The following are the fabulous winners, finalists, and winning conversation starters for the Spring 2023 classic #USvsHate contest! We asked voters: Which messages do you most want amplified in schools and publicly? All of the entries below were favorites.
In #USvsHate, we define “hate” as any time people denigrate, disrespect or harm an individual or group as if their identity makes them an inferior or less valuable type of person. By amplifying “anti-hate” youth voices in schools and publicly, we seek to empower students to build schools and a society where all belong, feel included, and get supported.
Anthony and Olympia, 9th Grade, California
Anthony and Olympia write: “Over our lifetimes, we have all seen or heard the saying, ‘I don’t see color, I only see people.’ Most think that this is a positive saying because it is stopping the person from being prejudiced, but this can have a negative effect on its victims. For our #USvsHate message we drew a classroom with the students of all different colors and race looking at the front of the class. We used glasses to emphasize that we were looking through a teacher’s perspective.”
Audrey, Chloe, and Lily, 9th Grade, California
Audrey, Chloe, and Lily write: “Through several different forms of research, we discovered how prevalent ableism is in schools in general, including the lack of recognition of ableism and how ineffective schools have been in fighting ableism. Therefore, the ultimate goal of our poster is to communicate the obstacles that people affected by disabilities face and overcome in everyday life, specifically in schools. The ramps on the side leading to the school represent the potential for providing a more equitable and inclusive academic environment for ALL.”
Aurora, 11th Grade, California
Aurora writes: “My intentions for my song is to allow people to not feel alone when they feel like people are against them, I have gone through the feeling of people talking behind my back, and have experienced the outcome of rumors that were spread. I want people who feel they want to give in and let those words people say about them hurt them get out of that feeling and rise above it and stay strong.”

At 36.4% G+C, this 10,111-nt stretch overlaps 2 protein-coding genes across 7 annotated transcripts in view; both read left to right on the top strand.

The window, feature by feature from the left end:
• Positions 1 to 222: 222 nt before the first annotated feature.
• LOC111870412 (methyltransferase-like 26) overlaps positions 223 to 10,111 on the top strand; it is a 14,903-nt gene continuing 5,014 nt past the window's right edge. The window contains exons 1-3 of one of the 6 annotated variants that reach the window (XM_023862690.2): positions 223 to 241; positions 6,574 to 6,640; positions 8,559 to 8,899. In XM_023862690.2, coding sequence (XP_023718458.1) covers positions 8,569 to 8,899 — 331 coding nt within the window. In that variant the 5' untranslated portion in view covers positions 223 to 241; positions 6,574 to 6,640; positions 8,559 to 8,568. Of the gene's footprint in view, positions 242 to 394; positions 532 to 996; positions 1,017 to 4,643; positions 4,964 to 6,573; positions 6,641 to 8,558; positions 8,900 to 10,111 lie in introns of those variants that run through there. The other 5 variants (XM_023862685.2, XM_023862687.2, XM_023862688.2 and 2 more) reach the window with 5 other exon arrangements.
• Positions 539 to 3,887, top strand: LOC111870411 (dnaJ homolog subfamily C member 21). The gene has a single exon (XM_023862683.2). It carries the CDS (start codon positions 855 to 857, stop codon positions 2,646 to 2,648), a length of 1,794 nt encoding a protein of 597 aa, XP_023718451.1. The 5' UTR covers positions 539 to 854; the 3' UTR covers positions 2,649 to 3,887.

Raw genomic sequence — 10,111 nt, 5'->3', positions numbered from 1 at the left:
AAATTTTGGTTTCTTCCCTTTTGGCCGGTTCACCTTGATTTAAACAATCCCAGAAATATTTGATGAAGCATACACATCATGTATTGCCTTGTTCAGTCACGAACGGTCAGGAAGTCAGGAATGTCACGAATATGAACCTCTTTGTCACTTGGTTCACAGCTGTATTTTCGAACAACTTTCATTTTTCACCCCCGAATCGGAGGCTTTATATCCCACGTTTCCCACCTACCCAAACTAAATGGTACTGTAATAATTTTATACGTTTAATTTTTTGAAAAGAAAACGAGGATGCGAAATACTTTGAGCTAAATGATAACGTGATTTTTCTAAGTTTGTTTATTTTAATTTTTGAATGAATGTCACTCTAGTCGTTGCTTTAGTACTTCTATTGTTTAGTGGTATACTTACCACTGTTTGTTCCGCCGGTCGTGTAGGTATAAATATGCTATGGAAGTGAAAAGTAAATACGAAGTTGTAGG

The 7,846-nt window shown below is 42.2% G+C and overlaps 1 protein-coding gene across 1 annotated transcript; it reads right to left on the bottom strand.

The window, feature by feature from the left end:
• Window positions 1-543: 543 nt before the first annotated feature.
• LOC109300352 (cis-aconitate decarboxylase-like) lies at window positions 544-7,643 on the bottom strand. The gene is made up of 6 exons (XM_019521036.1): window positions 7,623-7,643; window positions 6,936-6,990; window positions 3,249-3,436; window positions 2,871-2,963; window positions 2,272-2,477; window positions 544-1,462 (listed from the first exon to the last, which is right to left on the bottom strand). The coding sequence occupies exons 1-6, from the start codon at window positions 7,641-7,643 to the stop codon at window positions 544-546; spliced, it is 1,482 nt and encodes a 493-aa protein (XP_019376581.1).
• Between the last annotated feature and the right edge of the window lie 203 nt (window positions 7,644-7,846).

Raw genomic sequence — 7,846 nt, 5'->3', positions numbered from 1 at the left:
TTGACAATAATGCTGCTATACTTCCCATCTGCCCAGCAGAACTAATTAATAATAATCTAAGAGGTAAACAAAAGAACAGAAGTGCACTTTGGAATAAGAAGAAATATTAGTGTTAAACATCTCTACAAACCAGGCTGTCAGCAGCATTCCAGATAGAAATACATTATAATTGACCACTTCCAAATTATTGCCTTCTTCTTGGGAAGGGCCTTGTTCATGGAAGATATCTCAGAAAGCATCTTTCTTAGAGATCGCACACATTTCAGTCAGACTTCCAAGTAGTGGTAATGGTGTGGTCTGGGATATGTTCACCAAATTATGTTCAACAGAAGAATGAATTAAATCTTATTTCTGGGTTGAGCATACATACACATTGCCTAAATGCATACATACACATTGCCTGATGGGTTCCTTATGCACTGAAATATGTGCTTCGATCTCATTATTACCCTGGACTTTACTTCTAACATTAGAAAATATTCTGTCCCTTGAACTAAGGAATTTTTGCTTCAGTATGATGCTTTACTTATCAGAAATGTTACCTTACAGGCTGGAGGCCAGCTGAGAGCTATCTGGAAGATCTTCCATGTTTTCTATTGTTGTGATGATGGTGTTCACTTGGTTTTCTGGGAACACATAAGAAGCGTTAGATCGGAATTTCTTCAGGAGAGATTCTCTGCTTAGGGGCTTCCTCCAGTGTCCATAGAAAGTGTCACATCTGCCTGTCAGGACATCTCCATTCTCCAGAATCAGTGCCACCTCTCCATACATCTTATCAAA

Nyema, 11th Grade, Florida
Nyema writes: “You never know what someone is going through. Be kind, stay positive, spread love.”
Seoyun, 9th Grade, California
Seoyun writes: “There are seven different continents on Earth, and all of these seven continents are needed to become Earth. If one continent disappears, it cannot be called Earth. The Earth will be beautiful if we accept diverse nationalities and cultures since every person is special and necessary.”
Nyema, 11th Grade, Florida
Nyema writes: “My intention behind the message is to bring awareness to the fact that black women are stereotyped, especially black female athletes. Anything black female athletes do receive hate and criticism, while other races display the same actions, and receive support. I want to spread to black female athletes of all ages that it is okay to show passion, and to not fit themselves into any stereotype or let anyone define who they are. If I could go back in time and give advice to the younger version of myself, I would tell myself to ignore the stereotypes, and be who I am. Through this drawing, I want to inspire all generations of black female athletes to ignore the stereotype and be who you want to be.”
Sadie, 4th Grade, California
Sadie writes: “I want to show that no matter who you are or your “differences”, you are AMAZING! We have talked in class about racism and it made a big impact on me. I want my piece to change people’s minds about how EXTREMELY important diversity is.”
Maddie, 7th Grade, California